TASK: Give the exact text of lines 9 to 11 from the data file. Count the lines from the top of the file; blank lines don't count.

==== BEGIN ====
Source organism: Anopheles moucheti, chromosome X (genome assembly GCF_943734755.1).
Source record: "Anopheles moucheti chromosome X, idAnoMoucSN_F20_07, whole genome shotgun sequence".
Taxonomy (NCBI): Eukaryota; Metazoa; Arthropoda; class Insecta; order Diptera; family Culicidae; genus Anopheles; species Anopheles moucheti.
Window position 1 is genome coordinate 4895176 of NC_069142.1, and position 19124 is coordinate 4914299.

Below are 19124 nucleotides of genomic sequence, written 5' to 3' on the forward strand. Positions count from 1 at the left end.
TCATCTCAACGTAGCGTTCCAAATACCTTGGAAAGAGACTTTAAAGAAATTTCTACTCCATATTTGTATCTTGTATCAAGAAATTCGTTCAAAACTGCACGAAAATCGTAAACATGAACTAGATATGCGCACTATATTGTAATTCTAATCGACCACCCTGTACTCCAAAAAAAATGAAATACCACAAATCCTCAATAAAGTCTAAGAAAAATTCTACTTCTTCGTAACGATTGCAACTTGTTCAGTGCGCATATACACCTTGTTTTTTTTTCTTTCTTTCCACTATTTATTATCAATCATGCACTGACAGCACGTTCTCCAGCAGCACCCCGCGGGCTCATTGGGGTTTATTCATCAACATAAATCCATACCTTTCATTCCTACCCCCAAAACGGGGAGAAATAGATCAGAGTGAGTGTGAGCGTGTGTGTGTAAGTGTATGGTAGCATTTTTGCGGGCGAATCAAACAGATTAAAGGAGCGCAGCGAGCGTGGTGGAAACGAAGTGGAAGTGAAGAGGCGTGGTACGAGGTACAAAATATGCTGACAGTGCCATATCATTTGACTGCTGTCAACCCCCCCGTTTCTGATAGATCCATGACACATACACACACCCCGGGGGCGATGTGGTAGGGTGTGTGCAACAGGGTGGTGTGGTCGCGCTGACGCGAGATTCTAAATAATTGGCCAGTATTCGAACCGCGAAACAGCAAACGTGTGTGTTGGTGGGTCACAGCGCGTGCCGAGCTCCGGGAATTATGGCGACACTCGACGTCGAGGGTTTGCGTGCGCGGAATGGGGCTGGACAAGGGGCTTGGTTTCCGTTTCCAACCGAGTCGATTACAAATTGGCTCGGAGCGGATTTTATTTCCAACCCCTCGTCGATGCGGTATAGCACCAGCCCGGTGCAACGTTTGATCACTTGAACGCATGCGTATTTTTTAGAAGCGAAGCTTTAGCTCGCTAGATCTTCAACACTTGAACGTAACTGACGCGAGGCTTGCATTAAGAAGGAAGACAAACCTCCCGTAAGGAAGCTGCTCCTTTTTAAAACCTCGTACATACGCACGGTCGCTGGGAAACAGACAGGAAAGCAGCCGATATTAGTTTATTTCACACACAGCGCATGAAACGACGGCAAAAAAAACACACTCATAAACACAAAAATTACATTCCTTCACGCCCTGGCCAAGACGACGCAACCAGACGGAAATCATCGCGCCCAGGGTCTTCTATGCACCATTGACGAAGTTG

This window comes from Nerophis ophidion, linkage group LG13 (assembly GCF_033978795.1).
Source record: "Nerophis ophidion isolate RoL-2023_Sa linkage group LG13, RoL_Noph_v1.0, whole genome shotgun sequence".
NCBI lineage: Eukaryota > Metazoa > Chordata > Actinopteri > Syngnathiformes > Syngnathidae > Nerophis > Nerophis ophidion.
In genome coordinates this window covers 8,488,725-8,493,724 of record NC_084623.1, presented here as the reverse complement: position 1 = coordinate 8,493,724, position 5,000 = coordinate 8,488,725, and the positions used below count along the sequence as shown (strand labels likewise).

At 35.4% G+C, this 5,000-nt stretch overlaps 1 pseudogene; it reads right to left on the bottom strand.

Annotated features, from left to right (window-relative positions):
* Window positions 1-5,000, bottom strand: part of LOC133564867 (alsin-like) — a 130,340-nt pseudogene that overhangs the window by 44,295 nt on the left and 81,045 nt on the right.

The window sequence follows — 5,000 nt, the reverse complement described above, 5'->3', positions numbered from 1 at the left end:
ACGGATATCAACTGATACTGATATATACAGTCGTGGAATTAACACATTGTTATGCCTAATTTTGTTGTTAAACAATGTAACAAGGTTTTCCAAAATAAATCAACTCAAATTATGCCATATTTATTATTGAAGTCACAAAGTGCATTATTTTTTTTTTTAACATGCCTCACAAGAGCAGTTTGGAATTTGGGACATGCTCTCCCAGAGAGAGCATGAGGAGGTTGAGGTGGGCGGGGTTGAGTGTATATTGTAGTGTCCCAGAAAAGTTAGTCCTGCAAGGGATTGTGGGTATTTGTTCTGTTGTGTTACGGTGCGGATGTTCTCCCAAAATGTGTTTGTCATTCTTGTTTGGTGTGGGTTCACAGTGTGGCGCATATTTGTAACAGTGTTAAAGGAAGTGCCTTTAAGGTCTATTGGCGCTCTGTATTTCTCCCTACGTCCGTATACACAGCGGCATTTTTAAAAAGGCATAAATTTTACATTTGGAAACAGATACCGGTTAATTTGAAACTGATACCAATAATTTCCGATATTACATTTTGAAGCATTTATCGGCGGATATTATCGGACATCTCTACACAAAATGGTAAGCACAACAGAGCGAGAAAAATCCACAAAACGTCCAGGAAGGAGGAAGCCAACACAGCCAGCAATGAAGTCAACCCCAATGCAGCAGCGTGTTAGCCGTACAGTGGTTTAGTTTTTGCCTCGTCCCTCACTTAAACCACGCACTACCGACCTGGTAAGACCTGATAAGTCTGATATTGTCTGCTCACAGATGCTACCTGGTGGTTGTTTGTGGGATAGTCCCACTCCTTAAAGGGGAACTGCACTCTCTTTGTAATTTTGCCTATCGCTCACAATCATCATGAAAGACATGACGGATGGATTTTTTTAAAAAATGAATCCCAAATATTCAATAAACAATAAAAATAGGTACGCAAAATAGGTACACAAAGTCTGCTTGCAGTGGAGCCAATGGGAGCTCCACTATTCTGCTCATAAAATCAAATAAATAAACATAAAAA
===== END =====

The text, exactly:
NCBI lineage: Eukaryota > Metazoa > Chordata > Actinopteri > Syngnathiformes > Syngnathidae > Nerophis > Nerophis ophidion.
In genome coordinates this window covers 8,488,725-8,493,724 of record NC_084623.1, presented here as the reverse complement: position 1 = coordinate 8,493,724, position 5,000 = coordinate 8,488,725, and the positions used below count along the sequence as shown (strand labels likewise).

At 35.4% G+C, this 5,000-nt stretch overlaps 1 pseudogene; it reads right to left on the bottom strand.